I’m not sure if it’s because Jordann and I are just picky or what but we didn’t really like any of the garters we saw while planning her wedding. So we made one! Today I’ll show you how to make a garter for your own DIY wedding. All you need to know is how to sew a straight line!
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Supplies Needed to Make a Simple Garter
Here’s a list of the items you need to purchase to make your own garter:
- measuring tape
- scraps of satin fabric or wide ribbon
- tulle or lace
- 1/2″ elastic
- a good pair of sharp scissors — I like Fiskar
- sewing machine
- safety pin
- rhinestone button — Click HERE to go to the best source for AMAZING rhinestone embellishments!
- aluminum heart blank (optional)
- metal stamping tools (optional)
How to Make a Garter
Once her gorgeous wedding dress was hemmed and the seamstress asked if we wanted what she cut off we knew that was the answer! We took the satin and tulle from the bottom of her dress and made custom DIY wedding garters.
There is no pattern for this project. Since each bride’s leg is different, each garter will also be a different size.
I measured Jordann’s leg, multiplied by 1.5, and cut a strip of fabric the same length and about 3″ wide. As you can tell in the first photo, the strip I received was a little curved. But it worked out alright with a little pressing and easing.
I folded the fabric over, right sides together, and sewed a simple straight stitch along the long edge.
Then I pressed it, cut two pieces of tulle the same length but a little wider, and sewed the satin on top of the tulle, close to each edge.
The photo below is what it looked like after I ran the 1/2″ elastic through it. I cut the elastic to fit snugly, but comfortably, around her thigh, with about 1/2″ extra for the hem. If you’d like a formula, subtract 3″ from your leg measurement.
Below, I sewed the two open ends together.
The Keeping Garter
This was the “keeping” garter. I finished off this pretty garter with some blue seam binding (since she didn’t have anything else to provide the “something blue”) and a vintage rhinestone button.
The Throwing Garter
I didn’t have enough left of the satin to make a “throwing” garter so I bought some 1″ satin ribbon and attached it to the tulle in the same way as the scrap of satin.
- lace ribbon — could be used instead of tulle
- rhinestones — HERE is a GREAT source for rhinestones & lots more wedding decor.
- turquoise or other stones — great for a western-themed wedding!
- another charm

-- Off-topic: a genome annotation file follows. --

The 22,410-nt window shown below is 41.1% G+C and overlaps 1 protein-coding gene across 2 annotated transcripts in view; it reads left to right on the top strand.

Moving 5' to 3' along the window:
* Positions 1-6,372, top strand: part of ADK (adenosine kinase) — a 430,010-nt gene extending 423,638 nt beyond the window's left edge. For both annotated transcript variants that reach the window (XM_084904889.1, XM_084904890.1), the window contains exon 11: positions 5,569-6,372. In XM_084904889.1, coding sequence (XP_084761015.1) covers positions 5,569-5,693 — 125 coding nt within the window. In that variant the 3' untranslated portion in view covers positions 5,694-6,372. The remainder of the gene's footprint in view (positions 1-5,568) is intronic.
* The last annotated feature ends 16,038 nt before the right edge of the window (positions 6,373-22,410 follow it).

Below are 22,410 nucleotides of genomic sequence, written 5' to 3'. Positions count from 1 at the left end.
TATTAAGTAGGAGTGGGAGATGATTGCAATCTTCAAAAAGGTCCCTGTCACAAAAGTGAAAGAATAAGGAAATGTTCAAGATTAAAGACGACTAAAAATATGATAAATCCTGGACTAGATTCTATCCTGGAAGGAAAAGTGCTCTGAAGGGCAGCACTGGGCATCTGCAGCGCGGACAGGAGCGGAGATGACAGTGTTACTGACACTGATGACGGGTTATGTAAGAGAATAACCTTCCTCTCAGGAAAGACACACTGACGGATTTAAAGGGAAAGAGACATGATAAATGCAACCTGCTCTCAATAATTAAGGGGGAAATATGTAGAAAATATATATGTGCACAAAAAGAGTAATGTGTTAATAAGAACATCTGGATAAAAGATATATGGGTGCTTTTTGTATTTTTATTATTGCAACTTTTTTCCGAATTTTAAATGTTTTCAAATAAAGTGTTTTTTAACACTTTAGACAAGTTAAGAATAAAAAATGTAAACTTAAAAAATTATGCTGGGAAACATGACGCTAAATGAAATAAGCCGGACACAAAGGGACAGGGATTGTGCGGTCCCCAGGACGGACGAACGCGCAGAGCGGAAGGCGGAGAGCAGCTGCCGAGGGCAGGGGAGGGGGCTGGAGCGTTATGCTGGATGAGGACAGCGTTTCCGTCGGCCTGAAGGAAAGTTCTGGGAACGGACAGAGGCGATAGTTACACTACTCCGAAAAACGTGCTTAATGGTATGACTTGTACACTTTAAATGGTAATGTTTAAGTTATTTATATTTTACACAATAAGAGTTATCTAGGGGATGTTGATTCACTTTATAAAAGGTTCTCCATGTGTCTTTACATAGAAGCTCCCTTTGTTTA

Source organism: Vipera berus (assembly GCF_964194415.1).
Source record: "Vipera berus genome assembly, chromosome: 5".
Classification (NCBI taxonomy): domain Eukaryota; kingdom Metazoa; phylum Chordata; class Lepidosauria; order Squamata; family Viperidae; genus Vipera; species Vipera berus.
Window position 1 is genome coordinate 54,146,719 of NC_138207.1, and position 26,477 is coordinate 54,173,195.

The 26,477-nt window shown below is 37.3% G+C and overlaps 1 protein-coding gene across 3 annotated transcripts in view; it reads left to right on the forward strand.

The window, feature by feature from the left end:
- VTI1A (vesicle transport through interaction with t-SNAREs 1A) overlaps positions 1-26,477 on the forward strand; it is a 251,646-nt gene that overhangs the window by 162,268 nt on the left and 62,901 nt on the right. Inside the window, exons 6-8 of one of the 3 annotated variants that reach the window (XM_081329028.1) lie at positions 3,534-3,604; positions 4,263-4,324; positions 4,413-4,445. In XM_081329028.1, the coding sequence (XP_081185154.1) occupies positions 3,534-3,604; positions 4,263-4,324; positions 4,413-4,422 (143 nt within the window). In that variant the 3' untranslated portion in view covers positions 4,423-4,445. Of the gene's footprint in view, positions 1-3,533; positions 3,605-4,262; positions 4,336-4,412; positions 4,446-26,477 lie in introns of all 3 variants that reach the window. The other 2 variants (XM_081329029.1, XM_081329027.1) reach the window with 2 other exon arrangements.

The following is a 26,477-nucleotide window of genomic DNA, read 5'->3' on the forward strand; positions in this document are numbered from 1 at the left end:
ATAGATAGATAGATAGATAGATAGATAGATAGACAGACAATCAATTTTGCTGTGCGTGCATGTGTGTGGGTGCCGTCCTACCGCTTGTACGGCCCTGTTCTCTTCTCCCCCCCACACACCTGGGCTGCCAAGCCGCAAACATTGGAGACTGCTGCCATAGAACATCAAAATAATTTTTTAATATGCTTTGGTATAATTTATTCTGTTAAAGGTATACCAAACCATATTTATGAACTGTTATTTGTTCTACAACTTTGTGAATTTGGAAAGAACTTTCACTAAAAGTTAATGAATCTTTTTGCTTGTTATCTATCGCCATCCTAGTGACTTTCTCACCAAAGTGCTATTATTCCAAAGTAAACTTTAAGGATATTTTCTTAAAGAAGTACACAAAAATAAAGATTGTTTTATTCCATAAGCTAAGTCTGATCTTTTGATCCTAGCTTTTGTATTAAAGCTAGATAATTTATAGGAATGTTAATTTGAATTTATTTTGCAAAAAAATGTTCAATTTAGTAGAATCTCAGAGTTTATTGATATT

- silk flowers
Some of these embellishments could be added with a glue gun. All they would need is a dot of hot glue. But I felt much more comfortable sewing them on. Also, if I was going to sell these I would definitely sew everything instead of glue.
Finished Handmade Garter
You can see them both below on the bride’s leg on her wedding day. I especially liked her manicure! It matches the garter perfectly. And she also wore one of my copper cuff bracelets with ALWAYS hand-stamped on it. So lovely!
During the reception, my husband and I looked around and couldn’t believe that we actually threw such a beautiful party. It really was a perfect day — the weather was perfect, the bride and groom were happy, the decorations looked great, and we couldn’t believe that we made them so inexpensively. This was a downright cheap wedding but it sure didn’t look like it.
Also, I don’t want to lead you astray…
There were several major issues during the day but I didn’t know about them until the next day. And I was VERY grateful for my friends who took care of the problems so I didn’t freak out during the wedding or reception!
More DIY Wedding Projects
If you’re planning a DIY wedding, check out these other projects:
- Our DIY Bridal Veil
- Bridesmaid Dress Hangers
- Cones for Lavender Toss
- A Homespun Wedding with DIY Touches
- My DIY | Wedding board on Pinterest
Wedding day photography by Jana Melinda Photography. The step-by-step photos were taken my me on my trusty iPhone!
If you have any more questions about how to make your own wedding garter, please leave them in the comments and I’ll try to clarify. Thanks for reading!
‘Til the next project,
Ann @ Duct Tape and Denim
Originally published on April 6, 2017.